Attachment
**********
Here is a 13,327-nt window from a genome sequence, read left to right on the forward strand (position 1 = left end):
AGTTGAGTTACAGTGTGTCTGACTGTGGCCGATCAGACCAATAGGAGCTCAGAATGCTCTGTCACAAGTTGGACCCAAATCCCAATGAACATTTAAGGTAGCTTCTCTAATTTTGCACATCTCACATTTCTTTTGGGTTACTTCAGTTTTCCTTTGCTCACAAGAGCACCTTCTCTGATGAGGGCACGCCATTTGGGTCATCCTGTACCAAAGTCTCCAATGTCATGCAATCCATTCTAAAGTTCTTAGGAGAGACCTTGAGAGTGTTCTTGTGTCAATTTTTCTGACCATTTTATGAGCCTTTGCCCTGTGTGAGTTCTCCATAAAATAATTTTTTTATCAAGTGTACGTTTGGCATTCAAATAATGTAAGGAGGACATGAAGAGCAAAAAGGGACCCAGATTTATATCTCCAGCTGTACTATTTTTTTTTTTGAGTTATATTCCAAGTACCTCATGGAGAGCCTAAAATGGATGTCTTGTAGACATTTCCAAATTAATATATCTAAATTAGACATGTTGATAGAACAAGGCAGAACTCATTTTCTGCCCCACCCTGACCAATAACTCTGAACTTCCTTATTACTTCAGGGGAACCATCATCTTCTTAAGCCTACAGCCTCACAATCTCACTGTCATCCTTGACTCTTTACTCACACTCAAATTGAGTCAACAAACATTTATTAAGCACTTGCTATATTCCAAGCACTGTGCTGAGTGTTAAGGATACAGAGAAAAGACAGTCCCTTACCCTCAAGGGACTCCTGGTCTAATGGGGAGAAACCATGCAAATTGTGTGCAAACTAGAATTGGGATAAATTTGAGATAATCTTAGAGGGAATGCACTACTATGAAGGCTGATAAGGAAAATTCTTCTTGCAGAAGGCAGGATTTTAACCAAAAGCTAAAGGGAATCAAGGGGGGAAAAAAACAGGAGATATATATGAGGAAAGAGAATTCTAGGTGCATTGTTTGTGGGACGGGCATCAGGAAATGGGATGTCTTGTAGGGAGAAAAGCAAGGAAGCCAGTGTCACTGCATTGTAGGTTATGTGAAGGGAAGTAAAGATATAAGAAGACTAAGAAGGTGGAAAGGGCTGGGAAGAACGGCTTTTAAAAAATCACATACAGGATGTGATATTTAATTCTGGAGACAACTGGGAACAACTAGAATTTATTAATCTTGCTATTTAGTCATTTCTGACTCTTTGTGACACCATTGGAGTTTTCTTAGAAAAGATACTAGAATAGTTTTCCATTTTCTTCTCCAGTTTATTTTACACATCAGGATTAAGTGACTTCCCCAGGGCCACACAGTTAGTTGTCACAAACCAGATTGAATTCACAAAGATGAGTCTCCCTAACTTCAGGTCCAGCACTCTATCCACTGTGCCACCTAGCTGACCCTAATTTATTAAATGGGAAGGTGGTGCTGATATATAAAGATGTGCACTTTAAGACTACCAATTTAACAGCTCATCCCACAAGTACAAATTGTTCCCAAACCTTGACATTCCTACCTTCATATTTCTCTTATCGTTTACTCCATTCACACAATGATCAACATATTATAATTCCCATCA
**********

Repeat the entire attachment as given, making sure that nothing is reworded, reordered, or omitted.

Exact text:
Here is a 13,327-nt window from a genome sequence, read left to right on the forward strand (position 1 = left end):
AGTTGAGTTACAGTGTGTCTGACTGTGGCCGATCAGACCAATAGGAGCTCAGAATGCTCTGTCACAAGTTGGACCCAAATCCCAATGAACATTTAAGGTAGCTTCTCTAATTTTGCACATCTCACATTTCTTTTGGGTTACTTCAGTTTTCCTTTGCTCACAAGAGCACCTTCTCTGATGAGGGCACGCCATTTGGGTCATCCTGTACCAAAGTCTCCAATGTCATGCAATCCATTCTAAAGTTCTTAGGAGAGACCTTGAGAGTGTTCTTGTGTCAATTTTTCTGACCATTTTATGAGCCTTTGCCCTGTGTGAGTTCTCCATAAAATAATTTTTTTATCAAGTGTACGTTTGGCATTCAAATAATGTAAGGAGGACATGAAGAGCAAAAAGGGACCCAGATTTATATCTCCAGCTGTACTATTTTTTTTTTTGAGTTATATTCCAAGTACCTCATGGAGAGCCTAAAATGGATGTCTTGTAGACATTTCCAAATTAATATATCTAAATTAGACATGTTGATAGAACAAGGCAGAACTCATTTTCTGCCCCACCCTGACCAATAACTCTGAACTTCCTTATTACTTCAGGGGAACCATCATCTTCTTAAGCCTACAGCCTCACAATCTCACTGTCATCCTTGACTCTTTACTCACACTCAAATTGAGTCAACAAACATTTATTAAGCACTTGCTATATTCCAAGCACTGTGCTGAGTGTTAAGGATACAGAGAAAAGACAGTCCCTTACCCTCAAGGGACTCCTGGTCTAATGGGGAGAAACCATGCAAATTGTGTGCAAACTAGAATTGGGATAAATTTGAGATAATCTTAGAGGGAATGCACTACTATGAAGGCTGATAAGGAAAATTCTTCTTGCAGAAGGCAGGATTTTAACCAAAAGCTAAAGGGAATCAAGGGGGGAAAAAAACAGGAGATATATATGAGGAAAGAGAATTCTAGGTGCATTGTTTGTGGGACGGGCATCAGGAAATGGGATGTCTTGTAGGGAGAAAAGCAAGGAAGCCAGTGTCACTGCATTGTAGGTTATGTGAAGGGAAGTAAAGATATAAGAAGACTAAGAAGGTGGAAAGGGCTGGGAAGAACGGCTTTTAAAAAATCACATACAGGATGTGATATTTAATTCTGGAGACAACTGGGAACAACTAGAATTTATTAATCTTGCTATTTAGTCATTTCTGACTCTTTGTGACACCATTGGAGTTTTCTTAGAAAAGATACTAGAATAGTTTTCCATTTTCTTCTCCAGTTTATTTTACACATCAGGATTAAGTGACTTCCCCAGGGCCACACAGTTAGTTGTCACAAACCAGATTGAATTCACAAAGATGAGTCTCCCTAACTTCAGGTCCAGCACTCTATCCACTGTGCCACCTAGCTGACCCTAATTTATTAAATGGGAAGGTGGTGCTGATATATAAAGATGTGCACTTTAAGACTACCAATTTAACAGCTCATCCCACAAGTACAAATTGTTCCCAAACCTTGACATTCCTACCTTCATATTTCTCTTATCGTTTACTCCATTCACACAATGATCAACATATTATAATTCCCATCA